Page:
Google AdWords Tracking for Marketo… That Doesn’t Suck.

google-adword-trackingI recently spoke at the Marketo Summit on ‘Creating Gorgeous Marketing Dashboards that Your Executives Will Love’. Analytics has been a topic that has been near and dear to my heart ever since I started my marketing career at Cognos, a Business Intelligence software company that was acquired by IBM.

It was engrained as part of our company culture at Cognos to track everything, and show how it was contributing to the business. In one memorable all-hands meeting, our Chief Operating Officer at the time said ‘activities don’t matter, results do’. That line will stick with me forever.

I find as Marketers, it is very easy for us to get caught up in all the ‘activities’ we are doing. How many emails we are sending out, how many tradeshows we are exhibiting at or how many ‘leads’ we are driving. But, what really matters at the end of the day, is:

  • What is my return on my marketing investment?
  • Are my ‘leads’ turning into customers?

If you are using Marketo chances are you are likely doing search engine marketing through Google AdWords, and you have inevitably found out that it is difficult to track the effectiveness of this channel. If you are advanced, you may have created hidden fields to capture URL parameters, or maybe you have even created dedicated Google AdWords programs for each of your campaigns. But even if you are doing these two activities (and congratulations – most people are not this advanced) there is still potential for leakage and reporting discrepancies.

Most Marketers struggle to determine which campaign, keyword or source drove the traffic, lead, and then have even less of an idea of if that lead then turned into a customer or revenue.

The problem with Google AdWords is that it is very hard to control the visitors behavior once they come onto your site. Even if you have dedicated Google AdWords landing pages, prospects can still find ways to not convert on that initial page and convert later down the road. Or, they can come back at a later date and you lose the source of their original visit… the Google AdWord!

Also, you may be getting conversion metrics from Google AdWords, but that is only showing you people who have reached a conversion page. You can generate a million conversions, but if none of them convert into customers, it’s not worth the investment. It’s no longer about measuring leads, but measuring customers and revenue generated.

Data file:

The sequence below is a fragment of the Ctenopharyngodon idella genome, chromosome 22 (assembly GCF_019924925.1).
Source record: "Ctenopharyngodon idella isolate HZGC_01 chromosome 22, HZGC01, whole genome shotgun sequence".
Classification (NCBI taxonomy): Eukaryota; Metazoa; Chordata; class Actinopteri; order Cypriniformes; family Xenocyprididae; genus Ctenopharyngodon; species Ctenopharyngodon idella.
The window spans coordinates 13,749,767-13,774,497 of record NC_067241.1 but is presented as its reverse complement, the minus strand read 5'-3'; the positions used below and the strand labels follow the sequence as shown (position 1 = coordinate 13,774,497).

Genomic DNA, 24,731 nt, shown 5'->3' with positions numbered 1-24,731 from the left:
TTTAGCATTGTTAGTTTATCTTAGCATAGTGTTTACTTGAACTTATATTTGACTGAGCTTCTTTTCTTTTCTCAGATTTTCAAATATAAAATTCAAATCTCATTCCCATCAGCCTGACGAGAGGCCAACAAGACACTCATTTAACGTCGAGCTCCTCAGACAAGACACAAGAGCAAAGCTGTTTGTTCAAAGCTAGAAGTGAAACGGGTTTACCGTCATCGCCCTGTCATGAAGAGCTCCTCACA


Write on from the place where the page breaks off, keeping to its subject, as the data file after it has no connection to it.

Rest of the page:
So, how do you track people who don’t convert on your initial landing page, and track them all the way to becoming a customer? Here are 3 steps to improving your Google AdWords tracking in Marketo:

1. Add hidden fields to capture data to all of your Marketo forms

Google will automatically append a URL parameters to the links in your Google AdWords. This URL parameter contains data about the ad they just clicked on (learn more about auto-tagging). You can get a bunch of different information from this, including term, source, medium and keyword. By adding this and other hidden fields to your Marketo forms, you can capture the data that is coming through on these ads and append it to the lead record.

2. Implement an Original Lead Source field

One of the most common issues that we help our clients solve, is the best way to track the initial source of a lead. Using acquisition program does not always work, since someone could come in on a Google AdWords, and then convert on a completely separate offer on your website. By creating a new field to capture ‘Original Lead Source’ and a data management campaign, you can block field updates so that this field is written to only once, and will contain the very first source of the lead.

3. Implement code to store your URL parameters in a cookie

Block the leakage of when leads come to a Google AdWords page and then convert on a separate page. Without a solution for this, you completely lose that they originated from Google AdWords. However, with custom code, you can store the URL parameters in a cookie and then pass them through whatever Marketo form they ultimately submit, keeping the history, and giving credit where it’s due.

With the 3 steps above, you can expect to be able to track and measure on the following:

  1. Which sources (Google, Bing, Social, Retargeting, Third-Part Ads, etc…) are driving the most leads, and which of those leads are ultimately converting into customers
  2. What keywords, ads and terms are most profitable for your business
  3. Moving away from cost-per-acquisition, and towards cost-per-customer
  4. Getting accurate and reliable numbers on whether your Google investment is actually paying off

If you’re ready to move from activities to results and want to start figuring out if all that money you are spending with Google is helping (or hurting) your bottom line, get started with the tips above. If you need help getting started, please contact us and we would be happy to assist you.